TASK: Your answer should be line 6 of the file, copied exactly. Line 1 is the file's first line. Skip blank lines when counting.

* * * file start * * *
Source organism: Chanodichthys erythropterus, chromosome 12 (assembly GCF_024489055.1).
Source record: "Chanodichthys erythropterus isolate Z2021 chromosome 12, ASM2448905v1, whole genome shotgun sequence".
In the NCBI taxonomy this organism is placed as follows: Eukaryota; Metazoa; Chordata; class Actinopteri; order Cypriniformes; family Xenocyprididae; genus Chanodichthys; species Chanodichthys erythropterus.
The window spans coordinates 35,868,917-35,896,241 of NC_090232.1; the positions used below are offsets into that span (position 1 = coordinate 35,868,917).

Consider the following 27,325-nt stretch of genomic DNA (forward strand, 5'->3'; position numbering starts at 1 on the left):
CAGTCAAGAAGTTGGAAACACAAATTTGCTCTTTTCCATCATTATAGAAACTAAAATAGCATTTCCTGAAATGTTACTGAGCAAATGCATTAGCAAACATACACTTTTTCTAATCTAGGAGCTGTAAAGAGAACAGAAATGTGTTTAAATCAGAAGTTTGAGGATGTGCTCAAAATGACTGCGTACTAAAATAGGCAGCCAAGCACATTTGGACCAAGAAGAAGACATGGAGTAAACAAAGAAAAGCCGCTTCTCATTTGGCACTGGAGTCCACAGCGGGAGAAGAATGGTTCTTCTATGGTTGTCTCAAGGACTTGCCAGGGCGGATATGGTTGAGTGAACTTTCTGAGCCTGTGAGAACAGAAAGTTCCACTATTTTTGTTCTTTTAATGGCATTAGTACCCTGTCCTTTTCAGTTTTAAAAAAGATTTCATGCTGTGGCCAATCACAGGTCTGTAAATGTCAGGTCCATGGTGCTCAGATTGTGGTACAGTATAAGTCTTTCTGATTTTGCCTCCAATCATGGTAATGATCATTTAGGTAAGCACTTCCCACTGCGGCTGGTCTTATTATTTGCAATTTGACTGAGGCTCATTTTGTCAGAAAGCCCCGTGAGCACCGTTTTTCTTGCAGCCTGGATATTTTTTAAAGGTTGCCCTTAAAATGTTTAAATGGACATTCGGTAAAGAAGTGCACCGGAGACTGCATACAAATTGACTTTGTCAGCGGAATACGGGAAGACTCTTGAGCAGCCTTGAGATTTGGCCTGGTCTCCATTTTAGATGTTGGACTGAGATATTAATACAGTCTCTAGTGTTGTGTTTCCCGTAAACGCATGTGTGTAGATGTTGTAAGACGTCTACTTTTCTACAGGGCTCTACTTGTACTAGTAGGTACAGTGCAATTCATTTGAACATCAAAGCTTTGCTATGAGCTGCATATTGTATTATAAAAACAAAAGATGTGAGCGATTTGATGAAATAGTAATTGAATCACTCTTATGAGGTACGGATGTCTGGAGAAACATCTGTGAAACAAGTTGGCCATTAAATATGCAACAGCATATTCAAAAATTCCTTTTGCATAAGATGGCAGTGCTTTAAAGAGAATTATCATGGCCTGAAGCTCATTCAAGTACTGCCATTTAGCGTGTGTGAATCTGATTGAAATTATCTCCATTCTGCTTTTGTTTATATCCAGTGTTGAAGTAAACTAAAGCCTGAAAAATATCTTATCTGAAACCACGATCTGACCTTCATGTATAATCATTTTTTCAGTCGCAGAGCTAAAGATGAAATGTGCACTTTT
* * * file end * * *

CAGTCAAGAAGTTGGAAACACAAATTTGCTCTTTTCCATCATTATAGAAACTAAAATAGCATTTCCTGAAATGTTACTGAGCAAATGCATTAGCAAACATACACTTTTTCTAATCTAGGAGCTGTAAAGAGAACAGAAATGTGTTTAAATCAGAAGTTTGAGGATGTGCTCAAAATGACTGCGTACTAAAATAGGCAGCCAAGCACATTTGGACCAAGAAGAAGACATGGAGTAAACAAAGAAAAGCCGCTTCTCATTTGGCACTGGAGTCCACAGCGGGAGAAGAATGGTTCTTCTATGGTTGTCTCAAGGACTTGCCAGGGCGGATATGGTTGAGTGAACTTTCTGAGCCTGTGAGAACAGAAAGTTCCACTATTTTTGTTCTTTTAATGGCATTAGTACCCTGTCCTTTTCAGTTTTAAAAAAGATTTCATGCTGTGGCCAATCACAGGTCTGTAAATGTCAGGTCCATGGTGCTCAGATTGTGGTACAGTATAAGTCTTTCTGATTTTGCCTCCAATCATGGTAATGATCATTTAGGTAAGCACTTCCCACTGCGGCTGGTCTTATTATTTGCAATTTGACTGAGGCTCATTTTGTCAGAAAGCCCCGTGAGCACCGTTTTTCTTGCAGCCTGGATATTTTTTAAAGGTTGCCCTTAAAATGTTTAAATGGACATTCGGTAAAGAAGTGCACCGGAGACTGCATACAAATTGACTTTGTCAGCGGAATACGGGAAGACTCTTGAGCAGCCTTGAGATTTGGCCTGGTCTCCATTTTAGATGTTGGACTGAGATATTAATACAGTCTCTAGTGTTGTGTTTCCCGTAAACGCATGTGTGTAGATGTTGTAAGACGTCTACTTTTCTACAGGGCTCTACTTGTACTAGTAGGTACAGTGCAATTCATTTGAACATCAAAGCTTTGCTATGAGCTGCATATTGTATTATAAAAACAAAAGATGTGAGCGATTTGATGAAATAGTAATTGAATCACTCTTATGAGGTACGGATGTCTGGAGAAACATCTGTGAAACAAGTTGGCCATTAAATATGCAACAGCATATTCAAAAATTCCTTTTGCATAAGATGGCAGTGCTTTAAAGAGAATTATCATGGCCTGAAGCTCATTCAAGTACTGCCATTTAGCGTGTGTGAATCTGATTGAAATTATCTCCATTCTGCTTTTGTTTATATCCAGTGTTGAAGTAAACTAAAGCCTGAAAAATATCTTATCTGAAACCACGATCTGACCTTCATGTATAATCATTTTTTCAGTCGCAGAGCTAAAGATGAAATGTGCACTTTT